Tuesday, 13 December 2011

Euro An Australian View

An interesting View from the other side of the world.

I found this quite funny.

Maybe the French and the Germans need to view themselves as others see them.

The article is written by Elizabeth Knight, printed in the, "The Sydney Morning  Herald" business day on Monday the 12th 2011.

Please note I have edited and shortened from the original article.

Euro zone Parents get tough as family quarrel heats up

In the parlance of parenthood, the latest master plan to save Europe from economic annihilation is about the German and French parents imposing boundaries on the poorly behaved smaller children in the European union.
They set out their parental plan in Brussels at the weekend; a strict set of fiscal parameters all need to abide by.
In theory its sounds fine. The Kids cant't spend more then there allocated "Pocket Money" and there are penalties for non-compliance.
But re-educating headstrong, profligate European Nations that  have long done whatever they want might have all manner of problems.
"Kids don't always abide by the rules"
The southern Europeans have no experience of living within their mean-that's why they are in their financial mess.
For Australia this is not the kind of family relationship that augurs well for anyone's future.


Friday, 9 December 2011

Sydney Birthday Treat

My Big Birthday Treat

 When we came to Sydney I knew that I wanted to climb the Harbour bridge, so to make it special we booked it for my 50th Birthday. 
On the day of the climb we walked to the bridge as our climb was at 11.15am, making sure to have breakfast first which is one of the rules of the climb, as we will be out here for 3 hours in total. The girl at the desk checked us in and said " you could climb now at 10.45" we looked at each other and decided no, it would be a rush and we needed to chill before we went (Having just walked there!!!) "No worries" just go to the gate at 11am to get kitted out for your walk.

We climbed the stairs and waited outside door 1.  A very friendly girl called Shelly our climb leader opened it and welcomed us in, we had to fill out a form with our details and have a breath test..(no alcohol breath allowed on climb) we all passed that one. Then through another door, there were about 11 of us in our group and we had to introduce ourselves and say why we were there, I proudly told them it was a birthday treat!! other people had their reasons too. Our suits were given to us and as the humidity was 80% they advised us to strip down to our underwear and then put on the suit!!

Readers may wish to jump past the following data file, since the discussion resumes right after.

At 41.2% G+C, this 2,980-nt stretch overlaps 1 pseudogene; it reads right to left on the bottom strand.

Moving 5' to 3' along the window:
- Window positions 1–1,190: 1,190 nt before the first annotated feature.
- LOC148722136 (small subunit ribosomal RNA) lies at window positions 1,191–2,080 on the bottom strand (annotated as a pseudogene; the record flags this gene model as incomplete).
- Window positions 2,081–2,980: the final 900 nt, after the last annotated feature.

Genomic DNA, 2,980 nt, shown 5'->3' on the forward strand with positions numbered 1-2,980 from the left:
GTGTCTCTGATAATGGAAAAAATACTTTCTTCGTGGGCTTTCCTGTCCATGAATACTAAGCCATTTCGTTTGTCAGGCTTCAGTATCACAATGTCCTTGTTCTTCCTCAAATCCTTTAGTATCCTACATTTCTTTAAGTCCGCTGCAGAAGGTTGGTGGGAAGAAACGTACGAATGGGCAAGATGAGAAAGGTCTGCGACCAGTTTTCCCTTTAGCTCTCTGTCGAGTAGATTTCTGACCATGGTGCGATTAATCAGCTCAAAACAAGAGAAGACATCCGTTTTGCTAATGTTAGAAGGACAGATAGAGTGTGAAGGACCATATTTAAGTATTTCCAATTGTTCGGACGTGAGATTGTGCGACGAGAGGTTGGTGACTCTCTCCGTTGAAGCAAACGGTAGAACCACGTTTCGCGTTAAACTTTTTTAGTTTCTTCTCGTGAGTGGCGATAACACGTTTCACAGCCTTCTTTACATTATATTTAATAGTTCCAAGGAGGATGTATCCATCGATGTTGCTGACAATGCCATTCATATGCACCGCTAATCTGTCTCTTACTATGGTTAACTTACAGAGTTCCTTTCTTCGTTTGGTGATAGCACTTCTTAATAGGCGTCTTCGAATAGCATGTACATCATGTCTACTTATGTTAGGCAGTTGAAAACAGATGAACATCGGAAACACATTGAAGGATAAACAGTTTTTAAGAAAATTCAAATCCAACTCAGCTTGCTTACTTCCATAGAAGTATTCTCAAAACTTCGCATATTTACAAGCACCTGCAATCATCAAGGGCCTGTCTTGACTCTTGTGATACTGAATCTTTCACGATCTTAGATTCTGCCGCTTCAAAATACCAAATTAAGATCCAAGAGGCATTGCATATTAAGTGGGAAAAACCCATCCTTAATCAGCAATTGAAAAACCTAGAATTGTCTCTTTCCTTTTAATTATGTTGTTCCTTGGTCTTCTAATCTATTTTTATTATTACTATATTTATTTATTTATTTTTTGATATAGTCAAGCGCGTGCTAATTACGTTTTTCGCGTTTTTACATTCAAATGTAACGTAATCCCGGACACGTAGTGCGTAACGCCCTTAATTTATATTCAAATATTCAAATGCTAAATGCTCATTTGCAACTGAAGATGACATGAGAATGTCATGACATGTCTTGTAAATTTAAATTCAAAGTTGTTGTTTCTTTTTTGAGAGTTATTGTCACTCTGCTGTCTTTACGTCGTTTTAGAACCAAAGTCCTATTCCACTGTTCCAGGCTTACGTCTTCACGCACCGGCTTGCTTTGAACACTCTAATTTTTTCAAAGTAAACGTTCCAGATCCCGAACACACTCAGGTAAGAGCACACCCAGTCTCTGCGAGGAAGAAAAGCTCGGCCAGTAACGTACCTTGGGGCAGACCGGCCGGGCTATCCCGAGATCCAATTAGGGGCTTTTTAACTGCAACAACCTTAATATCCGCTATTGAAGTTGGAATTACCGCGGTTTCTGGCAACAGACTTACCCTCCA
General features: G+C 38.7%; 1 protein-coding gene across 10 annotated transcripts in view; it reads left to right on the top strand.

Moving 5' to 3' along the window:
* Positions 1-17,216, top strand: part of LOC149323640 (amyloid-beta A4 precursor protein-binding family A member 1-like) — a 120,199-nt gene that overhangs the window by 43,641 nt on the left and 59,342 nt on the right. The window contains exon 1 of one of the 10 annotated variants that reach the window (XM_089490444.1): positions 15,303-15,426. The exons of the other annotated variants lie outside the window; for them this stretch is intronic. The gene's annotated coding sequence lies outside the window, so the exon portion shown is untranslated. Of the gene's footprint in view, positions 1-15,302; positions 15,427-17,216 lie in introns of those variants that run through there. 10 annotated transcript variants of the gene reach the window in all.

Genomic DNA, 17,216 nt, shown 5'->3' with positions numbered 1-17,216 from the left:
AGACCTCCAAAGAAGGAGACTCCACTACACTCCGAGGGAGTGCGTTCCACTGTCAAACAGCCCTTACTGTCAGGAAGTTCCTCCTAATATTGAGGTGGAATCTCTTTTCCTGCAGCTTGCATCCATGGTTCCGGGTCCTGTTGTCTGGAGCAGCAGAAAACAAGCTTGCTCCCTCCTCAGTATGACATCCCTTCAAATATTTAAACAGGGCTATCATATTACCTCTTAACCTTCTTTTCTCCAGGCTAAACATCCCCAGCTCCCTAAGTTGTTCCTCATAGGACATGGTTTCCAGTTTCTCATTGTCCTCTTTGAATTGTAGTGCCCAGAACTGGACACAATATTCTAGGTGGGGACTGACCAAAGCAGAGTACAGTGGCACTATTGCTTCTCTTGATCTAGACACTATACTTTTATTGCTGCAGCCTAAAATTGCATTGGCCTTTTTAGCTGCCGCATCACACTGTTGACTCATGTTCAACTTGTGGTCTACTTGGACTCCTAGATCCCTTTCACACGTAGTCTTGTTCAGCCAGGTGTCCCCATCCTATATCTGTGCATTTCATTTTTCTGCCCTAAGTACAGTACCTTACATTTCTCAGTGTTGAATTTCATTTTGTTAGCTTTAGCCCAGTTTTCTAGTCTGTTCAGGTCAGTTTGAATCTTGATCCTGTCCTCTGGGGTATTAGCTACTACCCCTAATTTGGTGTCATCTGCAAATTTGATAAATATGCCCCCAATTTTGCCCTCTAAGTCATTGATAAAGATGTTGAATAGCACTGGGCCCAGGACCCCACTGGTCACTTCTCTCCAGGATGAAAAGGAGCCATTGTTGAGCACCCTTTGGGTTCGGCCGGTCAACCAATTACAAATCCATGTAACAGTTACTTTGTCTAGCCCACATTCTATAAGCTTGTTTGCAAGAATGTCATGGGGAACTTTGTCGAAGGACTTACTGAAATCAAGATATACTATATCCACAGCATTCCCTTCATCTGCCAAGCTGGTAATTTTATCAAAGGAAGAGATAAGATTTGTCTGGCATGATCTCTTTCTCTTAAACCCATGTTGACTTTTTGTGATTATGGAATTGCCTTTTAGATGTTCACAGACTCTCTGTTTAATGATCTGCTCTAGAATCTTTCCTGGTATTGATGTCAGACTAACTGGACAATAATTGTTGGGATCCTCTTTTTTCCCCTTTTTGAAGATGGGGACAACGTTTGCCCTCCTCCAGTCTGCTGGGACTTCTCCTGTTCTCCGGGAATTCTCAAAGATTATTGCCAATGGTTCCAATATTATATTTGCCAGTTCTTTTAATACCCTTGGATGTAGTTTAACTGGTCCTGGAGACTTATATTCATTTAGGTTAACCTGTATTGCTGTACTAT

We were then kitted up with all the other stuff needed to climb, utility belt with safety cable on which was also clipped, a radio, fleece, waterproof jacket, Our own sunglasses were attached, a hanky and most importantly our free hat. We put our other stuff in a locker and we were ready to go...just had to do the simulation test for the kind of ladders we would be on and how to coax the safety cable through some places. 

Still feeling a little apprehensive we walked through the tunnel which lead us out to the first part of the climb, with one last safety check down to make sure we had everything attached Shelly lead us out.... our first part was walking under the pylons above the road, this was not too bad..next we had to squeeze and duck through some tight bits then had  to CLIMB up 3 sets of ladders which were small narrow steps and vertical then we could start the CLIMB!!!

This is the start of the climb up the bridge, still enjoying it!!!

Halfway up, great views Circular Quay behind and Opera House to the right

Nearly there!!!!
Getting ready for a group photograph!!!
When we were at the top everyone sang "Happy Birthday" to me it was fun, even on a cloudy day the views are brilliant!!

Across the top and start of the way down.

My other Special treat was this...........

Yes a Tattoo its great!!!!
Small and pretty, 

It was something I wanted to remind me of my Birthday and this great time that we are having travelling together.

Sunday, 4 December 2011


Our week in 

Well a week in Tasmania watch out for the short runway landing on a windy bumpy day, pick up a compact Hyundai car, alot smaller than the Audi A4 we just handed back in Melbourne, off now to Hobart, capital of Tasmania, as with the Hotel Henry Jones ref to our previous blogg.

Aim of the trip is west coast drive from Hobart to Launceston via Strahan and Cradle Mountain.
Hobart population approx 200k felt like a country town, water water everywhere not a drop to drink, no wonder we sent prisoners here from the other side of the world, another story to be told later. A short walk from the hotel across the harbour, full of fishing boats, large yachts racing in the bay such a windy day. abundance of resturants, cafes, bars and art boutiques and shops, so much to take in you'll enjoy the place and we haven't even walked into the town centre.

A trip to Port Arthur, 90k from Hobart by car relaxing scenic drive, you wouldn't believe it's only 26 nautical miles if you went in a straight line, as I said water water everywhere how else would you keep prisoners in  there lair. On the way we found plenty of photo opportunities around Eaglehawk Neck, Waterfall bay and O'Hara Bluff, Tasmania has it's very own version of Ireland Giants Causeway, called Tessellated Pavement State Reserve.